Fear of repeated injections in children younger than 4 years receiving subcutaneous allergy immunotherapy

Gabriele De Vos, Shankar Viswanathan, Ramin Nazari, Shravan Kooragayalu, Mitchell Smith, Andrew Wiznia, David L. Rosenstreich

Research output: Contribution to journalArticle

5 Citations (Scopus)

Abstract

Background: Allergy immunotherapy during early childhood may have potential benefits for the prevention of asthma and allergy morbidity. However, subcutaneous immunotherapy has not yet been prospectively researched in children younger than 4 years, primarily because of safety concerns, including the fear and psychological distress young children may experience with repeated needle injections. Objective: To quantify fear in atopic children younger than 4 years with a history of wheezing who are receiving subcutaneous immunotherapy. Methods: Fear of injection was graded during a total of 788 immunotherapy injection visits in 18 children (age, 37 months; SD, 9 months) receiving subcutaneous allergy immunotherapy. The parent and the injection nurse assigned fear scores on a scale of 0 to 10 after each injection visit. Results: At the time of analysis, children had a median of 49 injection visits (range, 12-88) during a median study period of 81.5 weeks (range, 15-165 weeks). Fifteen children (83%) lost their fear of injections during the study. A fear score of 0 was achieved after a mean of 8.4 visits (SD, 7.4). The more injection visits were missed, the more likely children were to retain fear of injections (hazard ratio, 0.13; 95% confidence interval, 0.02-1.02; P=.05). Age, adverse events, number of injections at each visit, and change of injection personnel were not associated with increased fear. Conclusion: Our analysis suggests that most children receiving weekly subcutaneous immunotherapy lose their fear of injections during the treatment course. Children with increased intervals between visits may be at higher risk of experiencing fear of injections.

Original languageEnglish (US)
Pages (from-to)465-469
Number of pages5
JournalAnnals of Allergy, Asthma and Immunology
Volume109
Issue number6
DOIs
StatePublished - Dec 2012

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Immunotherapy
Fear
Hypersensitivity
Injections
Respiratory Sounds
Needles
Asthma
Nurses
Confidence Intervals
Psychology
Morbidity
Safety

ASJC Scopus subject areas

  • Immunology and Allergy
  • Pulmonary and Respiratory Medicine

Cite this

Fear of repeated injections in children younger than 4 years receiving subcutaneous allergy immunotherapy. / De Vos, Gabriele; Viswanathan, Shankar; Nazari, Ramin; Kooragayalu, Shravan; Smith, Mitchell; Wiznia, Andrew; Rosenstreich, David L.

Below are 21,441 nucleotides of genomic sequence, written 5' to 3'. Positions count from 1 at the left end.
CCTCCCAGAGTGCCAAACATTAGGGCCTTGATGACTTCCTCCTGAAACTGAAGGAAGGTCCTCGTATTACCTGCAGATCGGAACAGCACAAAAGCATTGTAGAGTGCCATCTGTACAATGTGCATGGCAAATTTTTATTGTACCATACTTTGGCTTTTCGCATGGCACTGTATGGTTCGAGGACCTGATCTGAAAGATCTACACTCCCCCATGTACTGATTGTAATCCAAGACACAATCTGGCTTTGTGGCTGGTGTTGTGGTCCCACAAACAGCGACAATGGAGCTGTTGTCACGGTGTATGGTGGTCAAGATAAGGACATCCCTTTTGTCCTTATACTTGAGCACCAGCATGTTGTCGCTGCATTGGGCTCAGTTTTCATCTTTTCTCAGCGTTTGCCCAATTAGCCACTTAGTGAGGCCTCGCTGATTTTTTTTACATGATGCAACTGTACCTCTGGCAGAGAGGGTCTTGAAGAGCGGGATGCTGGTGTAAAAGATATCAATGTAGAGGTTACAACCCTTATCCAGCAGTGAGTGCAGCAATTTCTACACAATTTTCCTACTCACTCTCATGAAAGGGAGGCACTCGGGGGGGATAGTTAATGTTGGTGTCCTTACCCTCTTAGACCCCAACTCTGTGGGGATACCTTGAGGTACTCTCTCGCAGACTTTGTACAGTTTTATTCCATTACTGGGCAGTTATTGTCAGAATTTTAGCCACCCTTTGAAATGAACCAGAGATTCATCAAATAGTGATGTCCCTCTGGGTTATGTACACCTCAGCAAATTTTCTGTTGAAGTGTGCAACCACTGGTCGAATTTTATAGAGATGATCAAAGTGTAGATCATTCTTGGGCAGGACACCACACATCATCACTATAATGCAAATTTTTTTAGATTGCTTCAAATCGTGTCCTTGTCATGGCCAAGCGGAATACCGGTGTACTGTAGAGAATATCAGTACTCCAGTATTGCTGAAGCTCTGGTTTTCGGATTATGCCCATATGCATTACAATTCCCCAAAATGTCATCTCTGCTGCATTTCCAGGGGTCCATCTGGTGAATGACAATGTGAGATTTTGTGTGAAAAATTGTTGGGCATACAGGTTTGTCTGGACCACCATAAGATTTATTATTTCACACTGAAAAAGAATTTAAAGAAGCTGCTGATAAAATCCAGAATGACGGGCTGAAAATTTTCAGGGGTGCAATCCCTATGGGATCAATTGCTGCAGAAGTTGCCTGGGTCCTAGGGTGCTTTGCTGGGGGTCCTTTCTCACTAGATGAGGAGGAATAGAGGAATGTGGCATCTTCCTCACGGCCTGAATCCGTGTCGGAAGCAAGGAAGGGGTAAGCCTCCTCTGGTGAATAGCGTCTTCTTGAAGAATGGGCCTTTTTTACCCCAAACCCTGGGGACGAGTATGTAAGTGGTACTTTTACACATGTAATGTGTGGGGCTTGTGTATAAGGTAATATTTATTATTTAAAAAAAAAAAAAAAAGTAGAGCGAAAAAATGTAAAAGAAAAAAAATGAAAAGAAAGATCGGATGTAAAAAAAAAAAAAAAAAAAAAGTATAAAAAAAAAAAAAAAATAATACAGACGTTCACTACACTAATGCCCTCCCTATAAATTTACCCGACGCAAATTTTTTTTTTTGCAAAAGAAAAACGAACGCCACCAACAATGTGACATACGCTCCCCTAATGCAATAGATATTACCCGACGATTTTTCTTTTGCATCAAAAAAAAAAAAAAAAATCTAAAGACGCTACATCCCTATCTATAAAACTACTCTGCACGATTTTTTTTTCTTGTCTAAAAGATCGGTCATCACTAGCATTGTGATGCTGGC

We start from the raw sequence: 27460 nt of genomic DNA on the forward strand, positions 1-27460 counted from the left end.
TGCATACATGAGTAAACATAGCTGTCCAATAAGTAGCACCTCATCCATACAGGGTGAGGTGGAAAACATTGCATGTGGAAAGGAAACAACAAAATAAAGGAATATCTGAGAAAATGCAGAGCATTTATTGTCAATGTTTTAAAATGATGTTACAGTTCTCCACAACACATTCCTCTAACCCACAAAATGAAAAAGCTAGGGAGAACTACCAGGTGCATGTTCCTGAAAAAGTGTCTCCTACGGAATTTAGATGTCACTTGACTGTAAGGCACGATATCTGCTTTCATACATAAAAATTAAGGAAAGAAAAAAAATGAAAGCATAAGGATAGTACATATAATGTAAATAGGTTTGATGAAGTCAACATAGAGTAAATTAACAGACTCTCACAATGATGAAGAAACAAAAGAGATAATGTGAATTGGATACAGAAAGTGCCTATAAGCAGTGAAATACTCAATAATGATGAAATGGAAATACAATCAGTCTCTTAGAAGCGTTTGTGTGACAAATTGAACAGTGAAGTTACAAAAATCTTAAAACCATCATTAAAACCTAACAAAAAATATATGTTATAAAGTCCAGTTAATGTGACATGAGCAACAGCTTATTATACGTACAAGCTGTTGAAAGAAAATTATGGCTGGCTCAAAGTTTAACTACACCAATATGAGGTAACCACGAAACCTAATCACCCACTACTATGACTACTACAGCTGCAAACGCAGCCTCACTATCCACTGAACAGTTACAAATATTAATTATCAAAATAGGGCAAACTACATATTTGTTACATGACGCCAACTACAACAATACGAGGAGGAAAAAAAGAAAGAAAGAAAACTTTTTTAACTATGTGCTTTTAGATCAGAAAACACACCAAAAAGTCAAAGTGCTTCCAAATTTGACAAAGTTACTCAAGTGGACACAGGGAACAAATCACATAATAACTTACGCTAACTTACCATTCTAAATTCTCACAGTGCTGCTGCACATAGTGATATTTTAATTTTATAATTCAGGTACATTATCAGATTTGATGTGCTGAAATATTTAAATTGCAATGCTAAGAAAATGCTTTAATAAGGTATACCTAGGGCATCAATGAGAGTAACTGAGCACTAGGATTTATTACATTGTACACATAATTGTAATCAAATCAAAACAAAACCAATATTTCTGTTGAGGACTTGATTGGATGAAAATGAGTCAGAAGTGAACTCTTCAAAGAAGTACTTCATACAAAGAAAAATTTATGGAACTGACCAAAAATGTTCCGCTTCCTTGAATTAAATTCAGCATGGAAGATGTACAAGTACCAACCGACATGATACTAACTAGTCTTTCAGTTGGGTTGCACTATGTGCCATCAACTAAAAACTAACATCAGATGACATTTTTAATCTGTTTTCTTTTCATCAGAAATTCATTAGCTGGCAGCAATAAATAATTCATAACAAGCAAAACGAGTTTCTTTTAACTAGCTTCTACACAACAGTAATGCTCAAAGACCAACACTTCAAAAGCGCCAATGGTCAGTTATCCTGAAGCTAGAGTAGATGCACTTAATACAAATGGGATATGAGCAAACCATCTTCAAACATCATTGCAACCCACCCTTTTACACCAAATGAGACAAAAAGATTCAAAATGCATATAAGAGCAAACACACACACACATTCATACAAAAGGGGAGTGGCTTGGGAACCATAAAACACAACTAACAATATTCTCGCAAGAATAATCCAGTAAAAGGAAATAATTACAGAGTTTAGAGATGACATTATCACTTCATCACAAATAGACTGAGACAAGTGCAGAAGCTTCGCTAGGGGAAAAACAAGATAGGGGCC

In: Annals of Allergy, Asthma and Immunology, Vol. 109, No. 6, 12.2012, p. 465-469.

Research output: Contribution to journalArticle

De Vos, Gabriele ; Viswanathan, Shankar ; Nazari, Ramin ; Kooragayalu, Shravan ; Smith, Mitchell ; Wiznia, Andrew ; Rosenstreich, David L. / Fear of repeated injections in children younger than 4 years receiving subcutaneous allergy immunotherapy. In: Annals of Allergy, Asthma and Immunology. 2012 ; Vol. 109, No. 6. pp. 465-469.
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abstract = "Background: Allergy immunotherapy during early childhood may have potential benefits for the prevention of asthma and allergy morbidity. However, subcutaneous immunotherapy has not yet been prospectively researched in children younger than 4 years, primarily because of safety concerns, including the fear and psychological distress young children may experience with repeated needle injections. Objective: To quantify fear in atopic children younger than 4 years with a history of wheezing who are receiving subcutaneous immunotherapy. Methods: Fear of injection was graded during a total of 788 immunotherapy injection visits in 18 children (age, 37 months; SD, 9 months) receiving subcutaneous allergy immunotherapy. The parent and the injection nurse assigned fear scores on a scale of 0 to 10 after each injection visit. Results: At the time of analysis, children had a median of 49 injection visits (range, 12-88) during a median study period of 81.5 weeks (range, 15-165 weeks). Fifteen children (83{\%}) lost their fear of injections during the study. A fear score of 0 was achieved after a mean of 8.4 visits (SD, 7.4). The more injection visits were missed, the more likely children were to retain fear of injections (hazard ratio, 0.13; 95{\%} confidence interval, 0.02-1.02; P=.05). Age, adverse events, number of injections at each visit, and change of injection personnel were not associated with increased fear. Conclusion: Our analysis suggests that most children receiving weekly subcutaneous immunotherapy lose their fear of injections during the treatment course. Children with increased intervals between visits may be at higher risk of experiencing fear of injections.",
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